Category Archives: Websites

# Views, % Integrity

2015_10_PeopleReached

The “# impressions” or “# views” meters next to tweets or Facebook posts can be a little intoxicating. It’s easy to get caught up in chasing that value, making it rise. It’s always right there, if you manage a Facebook page or use tools like Hootsuite. As if it’s all that matters in our digital world based on eyeball glances.

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“Well At Least They Allow Comments”

For a while now I’ve found the trite complaint of a closed YouTube comment section to be vapid. (Equally so the stale honor or praise of leaving it open.) But just today I took another step in my understanding of the issue.

When a comment section is closed, to a YouTube user, it feels like their only method of communication (or complaining, harassing, etc.) with the YouTuber has gone. That’s in part why it’s perceived as valuable. It’s the habitat they’re used to; it’s what they see as the clearest, most direct form of feedback.

And to a certain extent it certainly is. My Pavlovian response to a YouTube video ending is to scroll down. This is something I fight, because in the vast majority of comment sections, there is nothing of value below. It’s still the most immediate place to see responses, though.

YouTube comments for a long time have been treated as this “standard discussion forum” across the Internet, available around most videos online, when in fact its evidentiary purpose is for hurling shit and making jokes so lazy they’d make Reddit cringe. The comment box is ubiquitous on the Internet Locus For Viewing Moving Pictures, so it makes sense that it became the collective dumping ground. To see a space carved out to not be made messy (by closing comments) seems counter to the entirety of YouTube culture. PewDiePie crossed that line and quickly went back.

This YouTube culture is the same one that would bring the phrase “free speech” into the equation, even though YouTube is a company that can do whatever it wants with your comments, and comments are on another person’s channel who has full right to delete them or ban people for any reason. Comment spaces are only as free as its owner allows them to be, and they don’t Hate Freedom if they choose to curate more closely or close them altogether.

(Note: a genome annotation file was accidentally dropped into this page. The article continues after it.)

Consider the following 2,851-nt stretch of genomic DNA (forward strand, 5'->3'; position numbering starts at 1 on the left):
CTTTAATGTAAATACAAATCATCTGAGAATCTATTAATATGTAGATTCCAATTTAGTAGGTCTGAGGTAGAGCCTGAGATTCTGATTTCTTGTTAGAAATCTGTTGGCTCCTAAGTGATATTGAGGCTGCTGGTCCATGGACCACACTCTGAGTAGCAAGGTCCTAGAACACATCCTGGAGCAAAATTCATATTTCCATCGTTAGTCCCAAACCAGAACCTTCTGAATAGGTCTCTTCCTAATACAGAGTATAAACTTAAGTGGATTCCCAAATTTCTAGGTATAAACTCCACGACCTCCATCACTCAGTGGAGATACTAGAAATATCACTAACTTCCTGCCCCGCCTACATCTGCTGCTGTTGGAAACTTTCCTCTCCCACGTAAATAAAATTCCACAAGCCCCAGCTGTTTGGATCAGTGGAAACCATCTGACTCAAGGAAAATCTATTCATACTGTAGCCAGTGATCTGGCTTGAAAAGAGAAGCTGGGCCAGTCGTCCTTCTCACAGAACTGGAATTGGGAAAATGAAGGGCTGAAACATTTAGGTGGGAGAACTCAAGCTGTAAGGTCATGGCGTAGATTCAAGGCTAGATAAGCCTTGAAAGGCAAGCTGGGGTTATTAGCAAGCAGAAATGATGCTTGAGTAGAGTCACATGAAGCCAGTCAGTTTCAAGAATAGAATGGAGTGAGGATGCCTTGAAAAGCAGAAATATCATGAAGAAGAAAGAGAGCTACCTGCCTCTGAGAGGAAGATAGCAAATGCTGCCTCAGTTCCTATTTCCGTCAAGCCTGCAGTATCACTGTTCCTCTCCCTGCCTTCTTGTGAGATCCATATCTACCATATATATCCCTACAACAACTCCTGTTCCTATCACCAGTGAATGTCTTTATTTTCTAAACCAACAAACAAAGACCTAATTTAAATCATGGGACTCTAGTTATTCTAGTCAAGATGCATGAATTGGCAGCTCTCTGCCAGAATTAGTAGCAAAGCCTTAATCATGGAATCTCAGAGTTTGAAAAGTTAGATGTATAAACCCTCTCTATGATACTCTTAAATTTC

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Modern Romance: The High-Angle Selfie

I’ve been reading Aziz Ansari’s book, Modern Romance, which I heard about from his interview on the Freakonomics podcast. It intrigued me that a comedian would write a book that is not just full of jokes and humor but also solid independent research and references to other literature on the subject. There are graphs, charts, and footnotes to studies noting the changing landscape of the dating world, between all-caps complaints about “Tanya” not texting Ansari back after an important message.

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July’s Top 10 Podcast Episodes

July was another special month for the podcasting world. This last week featured a delightful event called Cast Party, which I mentioned one part of in my post about Reply All. The stage show included many podcasts I adore, like Reply All, Invisibilia, Lauren Lapkus, and Radiolab. Every part of it was great, each taking a step in a new direction that isn’t normally seen in an audio-only podcast. I especially enjoyed seeing so many people fill the theater that the show was being broadcast to from New York. I would have loved more of an opportunity to chat with these fellow listeners as the podcasting world is too often a solitary experience.

I did plenty of driving for work this month, giving me ample time to listen to many shows. Here’s the list:

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WoW Time Lapse and Making Slow Travel Appealing

I’m still figuring out where I want to post stuff regularly. Little ideas that turn into big ones start to feel like they should go in a different place! This was originally posted on my Tumblr.

This time lapse video of major sections of Azeroth, the land of World of Warcraft, got me thinking about a simple game design element that I don’t think I’ve seen implemented anywhere.

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